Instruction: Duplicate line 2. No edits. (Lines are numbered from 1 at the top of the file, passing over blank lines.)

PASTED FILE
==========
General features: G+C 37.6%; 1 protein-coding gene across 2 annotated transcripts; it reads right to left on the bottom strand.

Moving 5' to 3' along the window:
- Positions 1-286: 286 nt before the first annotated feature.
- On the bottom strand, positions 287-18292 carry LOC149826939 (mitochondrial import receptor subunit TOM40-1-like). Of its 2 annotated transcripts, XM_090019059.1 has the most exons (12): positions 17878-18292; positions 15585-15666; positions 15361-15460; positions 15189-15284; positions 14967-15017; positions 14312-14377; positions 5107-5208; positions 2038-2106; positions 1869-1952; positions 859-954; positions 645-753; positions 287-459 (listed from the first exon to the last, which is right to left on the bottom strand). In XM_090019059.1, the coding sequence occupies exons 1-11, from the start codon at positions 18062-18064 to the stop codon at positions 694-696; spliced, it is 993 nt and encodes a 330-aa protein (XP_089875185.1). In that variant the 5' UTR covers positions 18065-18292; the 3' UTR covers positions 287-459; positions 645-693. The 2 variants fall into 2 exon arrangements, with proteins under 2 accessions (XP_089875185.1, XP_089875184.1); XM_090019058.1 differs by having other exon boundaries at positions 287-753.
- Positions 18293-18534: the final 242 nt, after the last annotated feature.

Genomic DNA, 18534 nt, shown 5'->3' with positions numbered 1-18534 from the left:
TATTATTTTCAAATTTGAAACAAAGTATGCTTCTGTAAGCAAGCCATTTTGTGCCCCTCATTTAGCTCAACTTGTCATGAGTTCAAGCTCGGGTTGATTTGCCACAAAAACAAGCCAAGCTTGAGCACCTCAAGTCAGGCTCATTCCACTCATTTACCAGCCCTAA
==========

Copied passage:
Moving 5' to 3' along the window: